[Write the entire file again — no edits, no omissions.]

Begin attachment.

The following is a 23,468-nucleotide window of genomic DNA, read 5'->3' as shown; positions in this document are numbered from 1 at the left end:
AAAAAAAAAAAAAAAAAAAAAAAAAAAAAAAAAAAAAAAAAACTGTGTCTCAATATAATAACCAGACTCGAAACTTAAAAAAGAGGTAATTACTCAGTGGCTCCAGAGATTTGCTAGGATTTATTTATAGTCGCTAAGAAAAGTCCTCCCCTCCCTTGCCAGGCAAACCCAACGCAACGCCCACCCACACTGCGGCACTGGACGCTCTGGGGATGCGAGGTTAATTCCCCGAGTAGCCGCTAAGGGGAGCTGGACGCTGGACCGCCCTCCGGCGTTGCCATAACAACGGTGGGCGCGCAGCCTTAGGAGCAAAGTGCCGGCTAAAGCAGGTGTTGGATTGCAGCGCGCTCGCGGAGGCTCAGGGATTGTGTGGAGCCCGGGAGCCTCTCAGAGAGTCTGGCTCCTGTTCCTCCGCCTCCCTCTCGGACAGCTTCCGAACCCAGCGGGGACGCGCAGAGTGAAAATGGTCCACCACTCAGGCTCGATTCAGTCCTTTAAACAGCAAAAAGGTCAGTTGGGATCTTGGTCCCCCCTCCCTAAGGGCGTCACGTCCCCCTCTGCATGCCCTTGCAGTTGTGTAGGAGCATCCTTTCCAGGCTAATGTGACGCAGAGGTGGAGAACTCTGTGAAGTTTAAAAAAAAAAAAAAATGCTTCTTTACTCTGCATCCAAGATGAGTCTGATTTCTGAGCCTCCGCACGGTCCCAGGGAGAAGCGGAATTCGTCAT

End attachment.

The following is a 23,468-nucleotide window of genomic DNA, read 5'->3' as shown; positions in this document are numbered from 1 at the left end:
AAAAAAAAAAAAAAAAAAAAAAAAAAAAAAAAAAAAAAAAAACTGTGTCTCAATATAATAACCAGACTCGAAACTTAAAAAAGAGGTAATTACTCAGTGGCTCCAGAGATTTGCTAGGATTTATTTATAGTCGCTAAGAAAAGTCCTCCCCTCCCTTGCCAGGCAAACCCAACGCAACGCCCACCCACACTGCGGCACTGGACGCTCTGGGGATGCGAGGTTAATTCCCCGAGTAGCCGCTAAGGGGAGCTGGACGCTGGACCGCCCTCCGGCGTTGCCATAACAACGGTGGGCGCGCAGCCTTAGGAGCAAAGTGCCGGCTAAAGCAGGTGTTGGATTGCAGCGCGCTCGCGGAGGCTCAGGGATTGTGTGGAGCCCGGGAGCCTCTCAGAGAGTCTGGCTCCTGTTCCTCCGCCTCCCTCTCGGACAGCTTCCGAACCCAGCGGGGACGCGCAGAGTGAAAATGGTCCACCACTCAGGCTCGATTCAGTCCTTTAAACAGCAAAAAGGTCAGTTGGGATCTTGGTCCCCCCTCCCTAAGGGCGTCACGTCCCCCTCTGCATGCCCTTGCAGTTGTGTAGGAGCATCCTTTCCAGGCTAATGTGACGCAGAGGTGGAGAACTCTGTGAAGTTTAAAAAAAAAAAAAAATGCTTCTTTACTCTGCATCCAAGATGAGTCTGATTTCTGAGCCTCCGCACGGTCCCAGGGAGAAGCGGAATTCGTCAT